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"I come from proud a family that has been involved with public service for as long as I can remember. I want to work for you. We need to create more living wage jobs, improve our schools, and make public safety - especially getting guns off the streets, a top priority. With nearly a decade of government experience, I know what it takes to find solutions, navigate the complicated governmental agencies, and get things done."

The Prison Education Project has expanded educational opportunities for the in-custody population in 25 California correctional facilities and four international correctional facilities. With the assistance of 3,000 university student and faculty volunteers, PEP has serviced approximately 8,000 in-custody students in these facilities since 2011. PEP is the largest volunteer-based prison education program of its kind in the United States. The California Department of Corrections and Rehabilitation and PEP have embraced a progressive and innovative approach to supplementing and expanding educational opportunities for the incarcerated population. By providing academic, life skills, and career development programming, PEP aims to educate, empower, and transform the lives of incarcerated individuals. The goal of PEP is to create a "Prison-to-School Pipeline" and provide in-custody students with the cognitive tools necessary to function as productive citizens. Our multi-layered approach enhances human development, reduces recidivism, saves resources, and allows participants to ultimately contribute to the economic and civic life of California. The overarching philosophy of PEP is to use the resources in the backyard of each of the state’s prisons to make change e.g. university student and faculty volunteers...


There is now and has been historically a disproportionate percentage of African Americans and other people of color incarcerated in America. Jail staffs must recognize that racial and cultural differences among inmates and among staff is the cause of tension in a jail and should be specifically addressed. Appropriate responses pertain to staff training, policy development, recognition of the issue, an assessment of jail tensions related to racial and cultural differences, recruitment for staff of color, and involvement of the community in addressing jail problems. Regarding the latter issue, jail managers should meet regularly with minority and majority community leaders to explore options and alternatives that relate to employment opportunities at the jail for persons of color.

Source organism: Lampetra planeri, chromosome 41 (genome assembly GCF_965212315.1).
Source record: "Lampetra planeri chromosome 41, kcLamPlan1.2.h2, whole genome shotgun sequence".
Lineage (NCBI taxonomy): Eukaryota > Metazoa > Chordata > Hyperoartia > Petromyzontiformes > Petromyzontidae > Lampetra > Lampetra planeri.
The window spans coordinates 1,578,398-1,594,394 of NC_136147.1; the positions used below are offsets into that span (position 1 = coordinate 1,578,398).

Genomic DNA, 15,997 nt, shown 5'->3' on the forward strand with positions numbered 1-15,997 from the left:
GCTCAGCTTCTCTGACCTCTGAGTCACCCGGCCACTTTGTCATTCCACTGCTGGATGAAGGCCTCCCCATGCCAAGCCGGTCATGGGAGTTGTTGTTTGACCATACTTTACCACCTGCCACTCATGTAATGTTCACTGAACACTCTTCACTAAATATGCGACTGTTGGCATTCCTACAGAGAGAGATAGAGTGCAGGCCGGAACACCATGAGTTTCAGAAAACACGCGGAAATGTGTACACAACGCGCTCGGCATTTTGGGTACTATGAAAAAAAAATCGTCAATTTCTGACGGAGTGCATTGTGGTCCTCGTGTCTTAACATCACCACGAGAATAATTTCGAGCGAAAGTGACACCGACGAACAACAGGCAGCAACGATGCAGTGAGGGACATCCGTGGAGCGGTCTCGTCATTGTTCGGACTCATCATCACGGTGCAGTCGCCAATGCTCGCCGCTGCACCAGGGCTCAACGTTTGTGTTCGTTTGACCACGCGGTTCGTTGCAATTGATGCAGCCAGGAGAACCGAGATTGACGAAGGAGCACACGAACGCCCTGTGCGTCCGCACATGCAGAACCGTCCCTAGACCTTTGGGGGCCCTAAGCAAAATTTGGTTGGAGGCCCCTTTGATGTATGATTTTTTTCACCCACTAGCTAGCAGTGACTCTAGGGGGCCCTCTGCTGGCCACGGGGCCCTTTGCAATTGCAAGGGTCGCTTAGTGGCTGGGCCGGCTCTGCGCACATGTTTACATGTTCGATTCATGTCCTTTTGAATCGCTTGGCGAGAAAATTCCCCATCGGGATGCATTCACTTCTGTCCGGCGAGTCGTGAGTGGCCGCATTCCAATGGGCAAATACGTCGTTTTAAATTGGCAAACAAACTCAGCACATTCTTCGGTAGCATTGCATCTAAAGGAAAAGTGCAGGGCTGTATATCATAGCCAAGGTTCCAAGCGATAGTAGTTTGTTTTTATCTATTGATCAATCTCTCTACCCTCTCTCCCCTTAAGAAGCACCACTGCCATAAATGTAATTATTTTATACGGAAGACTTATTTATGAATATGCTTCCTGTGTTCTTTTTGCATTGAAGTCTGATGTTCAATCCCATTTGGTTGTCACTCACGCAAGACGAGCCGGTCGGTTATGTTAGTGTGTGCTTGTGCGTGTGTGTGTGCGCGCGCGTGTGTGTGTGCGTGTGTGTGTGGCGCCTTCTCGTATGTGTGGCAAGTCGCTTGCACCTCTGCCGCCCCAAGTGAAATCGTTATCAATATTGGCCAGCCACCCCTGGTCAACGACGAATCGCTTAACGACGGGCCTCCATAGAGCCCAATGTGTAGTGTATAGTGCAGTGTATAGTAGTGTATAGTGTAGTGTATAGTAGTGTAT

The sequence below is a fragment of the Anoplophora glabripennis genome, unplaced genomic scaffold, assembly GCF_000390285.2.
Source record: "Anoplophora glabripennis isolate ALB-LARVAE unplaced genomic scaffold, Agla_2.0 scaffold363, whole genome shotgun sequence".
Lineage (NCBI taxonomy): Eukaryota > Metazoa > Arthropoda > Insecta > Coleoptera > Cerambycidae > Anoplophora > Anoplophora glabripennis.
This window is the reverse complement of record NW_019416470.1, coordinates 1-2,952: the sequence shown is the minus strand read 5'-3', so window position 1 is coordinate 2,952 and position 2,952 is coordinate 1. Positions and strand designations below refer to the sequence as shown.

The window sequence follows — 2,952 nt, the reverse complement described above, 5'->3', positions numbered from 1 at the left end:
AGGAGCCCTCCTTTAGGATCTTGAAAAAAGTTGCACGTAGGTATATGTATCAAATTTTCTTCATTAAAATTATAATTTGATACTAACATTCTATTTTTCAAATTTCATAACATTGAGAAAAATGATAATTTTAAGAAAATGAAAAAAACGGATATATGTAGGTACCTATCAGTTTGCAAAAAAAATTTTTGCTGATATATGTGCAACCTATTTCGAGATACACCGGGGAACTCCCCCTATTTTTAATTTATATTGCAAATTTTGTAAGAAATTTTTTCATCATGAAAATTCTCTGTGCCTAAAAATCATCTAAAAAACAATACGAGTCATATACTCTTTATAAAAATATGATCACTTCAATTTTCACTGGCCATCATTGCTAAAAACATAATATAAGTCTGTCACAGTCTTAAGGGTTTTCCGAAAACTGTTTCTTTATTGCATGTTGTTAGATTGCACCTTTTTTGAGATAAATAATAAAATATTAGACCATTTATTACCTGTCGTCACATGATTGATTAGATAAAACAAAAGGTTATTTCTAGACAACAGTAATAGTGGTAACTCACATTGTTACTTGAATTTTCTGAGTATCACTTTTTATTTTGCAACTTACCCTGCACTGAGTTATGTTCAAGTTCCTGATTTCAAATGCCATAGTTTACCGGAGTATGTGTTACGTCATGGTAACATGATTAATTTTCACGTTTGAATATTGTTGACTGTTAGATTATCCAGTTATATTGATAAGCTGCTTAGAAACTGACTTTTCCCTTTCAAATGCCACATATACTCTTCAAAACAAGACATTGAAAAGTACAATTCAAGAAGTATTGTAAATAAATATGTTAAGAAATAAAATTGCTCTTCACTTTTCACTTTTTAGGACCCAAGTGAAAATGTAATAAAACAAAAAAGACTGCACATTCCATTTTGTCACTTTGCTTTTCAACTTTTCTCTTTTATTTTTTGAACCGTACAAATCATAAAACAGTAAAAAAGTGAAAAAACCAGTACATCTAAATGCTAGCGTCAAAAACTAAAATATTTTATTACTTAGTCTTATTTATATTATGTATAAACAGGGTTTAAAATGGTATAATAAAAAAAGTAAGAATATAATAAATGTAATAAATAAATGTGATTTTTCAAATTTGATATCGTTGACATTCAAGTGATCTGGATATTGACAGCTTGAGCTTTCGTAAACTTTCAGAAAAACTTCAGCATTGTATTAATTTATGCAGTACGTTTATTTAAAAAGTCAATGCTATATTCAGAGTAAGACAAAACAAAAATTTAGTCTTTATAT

The 4-day program explores the following: a brief history of Restrictive Housing, issues related to the use of Restrictive Housing, constitutional amendments and court decisions related to Restrictive Housing, management strategies for Restrictive Housing focusing on addressing behavior and successful reintegration into general population, jail organizational culture and climate, staffing, and functional analysis/behavior management plans.



The Affordable Care Act (ACA) has created a new opportunity for California to reach and enroll a medically vulnerable population-the jail population-in health insurance coverage. While inmates receive health care services from county jail systems while incarcerated, few have coverage after they are released from custody. Expansion of the state’s Medicaid program (Medi-Cal) under the ACA has extended insurance eligibility to much of the currently uninsured jail population. As a complement to the ACA, California recently signed into law Assembly Bill 720 (AB 720), which facilitates the use of jails as sites of health insurance enrollment. Increasing enrollment levels for the jail population holds the potential to reduce corrections costs, as well as improve public health and safety.


On Earth Day, many people contemplate past and future demands for clean air, clean water, and protected landscapes. But society’s calls for a healthier environment rarely extend to incarcerated people, many of whom are confined in toxic detention facilities. We recap some aspects of how prisons leave both people and planet worse off.

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